Thursday, August 25, 2005

My headache is returning

Every year in August I get one. And it's caused by the completely ludicrous amount of coverage that ESPN gives the Little League World Series these days. Once upon a time - that time being the 70's and 80's - the Little League World Series entered the national consciousness for one Saturday in August, when ABC's Wide World of Sports televised the championship game. Everybody got to see little people play on that cool mini-stadium in Williamsport, and generally the Taiwanese team beat the crap out of whatever American team made it to the finals. This happened so often that I can recall the first time I ever saw an American team win; in 1982, a team from Washington State, led by Cody Webster, who was allegedly 12 years old but appeared so mature he had five o'clock shadow by the end of the game, pitched and hit his team to victory.

This amount of coverage was harmless enough. But now ESPN has gone completely overboard, as they seem to do with everything. The whole damn tournament is on, and in some years I've even seen televised regional coverage. This troubles me for numerous reasons, including:

(a) the quality of play is just not that good. Yes, some of these 12-year-olds are remarkably talented, and a few major leaguers, such as Gary Sheffield, have played in the LLWS, so there's always a chance to seed a future "I saw him play when . . . " opportunity. But they are, after all, 12. Throw in the pressure these kids are under, and it's not as though you're seeing flawless, fundamentally sound baseball. Hell, you rarely see that in the majors these days.

(b) given the pressure they're under, and their ages, some of these kids are going to make Bill Buckner-esque errors. Is it really healthy for them, or anyone, if they go through this on national television? No 12-year-old who walks in the winning run should have to have his tears televised.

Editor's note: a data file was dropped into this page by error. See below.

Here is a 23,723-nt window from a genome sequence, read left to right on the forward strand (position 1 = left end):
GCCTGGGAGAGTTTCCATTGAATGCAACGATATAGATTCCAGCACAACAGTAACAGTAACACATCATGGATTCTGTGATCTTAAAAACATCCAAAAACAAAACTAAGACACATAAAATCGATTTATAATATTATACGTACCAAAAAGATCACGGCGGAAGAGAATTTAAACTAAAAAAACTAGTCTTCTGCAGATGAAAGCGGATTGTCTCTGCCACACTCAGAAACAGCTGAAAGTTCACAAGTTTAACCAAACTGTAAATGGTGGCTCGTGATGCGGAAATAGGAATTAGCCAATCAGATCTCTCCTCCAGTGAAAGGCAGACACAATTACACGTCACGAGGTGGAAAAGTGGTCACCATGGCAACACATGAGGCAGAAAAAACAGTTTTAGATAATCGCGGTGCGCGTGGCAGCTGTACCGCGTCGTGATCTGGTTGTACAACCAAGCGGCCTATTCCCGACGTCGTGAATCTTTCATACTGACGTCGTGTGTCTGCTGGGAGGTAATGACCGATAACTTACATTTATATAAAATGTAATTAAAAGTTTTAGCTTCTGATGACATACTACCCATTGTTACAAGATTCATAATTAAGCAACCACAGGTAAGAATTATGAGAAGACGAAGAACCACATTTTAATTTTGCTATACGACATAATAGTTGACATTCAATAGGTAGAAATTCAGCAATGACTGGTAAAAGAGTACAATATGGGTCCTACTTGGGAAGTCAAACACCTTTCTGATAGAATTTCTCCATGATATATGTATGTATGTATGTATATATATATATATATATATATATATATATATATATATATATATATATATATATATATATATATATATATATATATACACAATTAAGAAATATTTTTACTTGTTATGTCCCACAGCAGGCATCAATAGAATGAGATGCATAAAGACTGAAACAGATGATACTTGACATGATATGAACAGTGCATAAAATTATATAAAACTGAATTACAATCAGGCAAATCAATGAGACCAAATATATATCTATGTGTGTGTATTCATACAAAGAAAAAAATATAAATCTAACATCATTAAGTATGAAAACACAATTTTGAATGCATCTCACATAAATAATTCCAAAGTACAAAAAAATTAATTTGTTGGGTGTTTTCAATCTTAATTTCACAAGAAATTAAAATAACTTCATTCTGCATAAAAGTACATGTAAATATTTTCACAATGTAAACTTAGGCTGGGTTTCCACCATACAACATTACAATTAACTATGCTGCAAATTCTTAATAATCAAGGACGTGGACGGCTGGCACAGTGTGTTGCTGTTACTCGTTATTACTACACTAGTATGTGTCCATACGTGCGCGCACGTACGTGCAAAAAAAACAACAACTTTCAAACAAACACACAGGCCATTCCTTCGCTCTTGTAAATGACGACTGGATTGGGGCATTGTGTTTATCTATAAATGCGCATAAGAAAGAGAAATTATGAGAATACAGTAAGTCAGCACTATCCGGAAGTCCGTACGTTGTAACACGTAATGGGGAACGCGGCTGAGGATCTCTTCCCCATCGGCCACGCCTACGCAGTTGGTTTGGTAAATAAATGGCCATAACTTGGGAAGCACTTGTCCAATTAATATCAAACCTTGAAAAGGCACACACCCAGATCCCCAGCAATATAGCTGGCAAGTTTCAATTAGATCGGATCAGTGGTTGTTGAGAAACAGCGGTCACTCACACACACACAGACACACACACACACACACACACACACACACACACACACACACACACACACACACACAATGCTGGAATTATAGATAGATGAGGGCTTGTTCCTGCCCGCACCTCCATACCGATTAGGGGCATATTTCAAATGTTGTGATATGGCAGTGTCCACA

(c) It is not really a "national championship", as it's perceived to be. Not every community's youth baseball program is affiliated with the Little League organization, as there are AAU and other leagues in which youngsters play. So even if you want to see the best team of 12-year-olds in the country - and if you do, I suggest that you need a great deal of help - this does not provide a vehicle to do so.

(d) most importantly, it's both a contributor to, and symptom of, the absolutely insane level of sophistication that characterizes youth sports nowadays. All of this nonsense - traveling teams as early as age 6, forcing kids to pick one sport and specialize not long after that age, year-round training - cause a whole litany of problems. Why are so many pro athletes cretinous, amoral, thuggish louts? Because their lives started revolving around sports at such an early age - and all the people around them told them they could do whatever they wanted because of their athletic talent.

Why are doctors seeing an increase in overuse injuries in young athletes? Because they have to play year-round to keep up, and as a result put stresses on their bodies that are unnatural. Why do kids all over Minnesota abandon friends and their communities to transfer high schools simply to play for a better team? Because they think they have to in order to get a scholarship - and because a message has been sent by society that nothing is more important than sports. And this message is sent in a lot of ways, with one of the biggest being when 12-year-olds hitting and throwing a ball is no longer just a cute diversion, but big business.

I am truly torn by some of these issues - naturally you want kids to excel at whatever they do, so it's hard to say they shouldn't keep playing year-round if they want to. But how many want to, or are forced to either by overzealous parents or because they have to keep up? How many miss out on valuable aspects of their childhoods because they have a tournament every weekend? Sometimes I hope my son becomes a musician.

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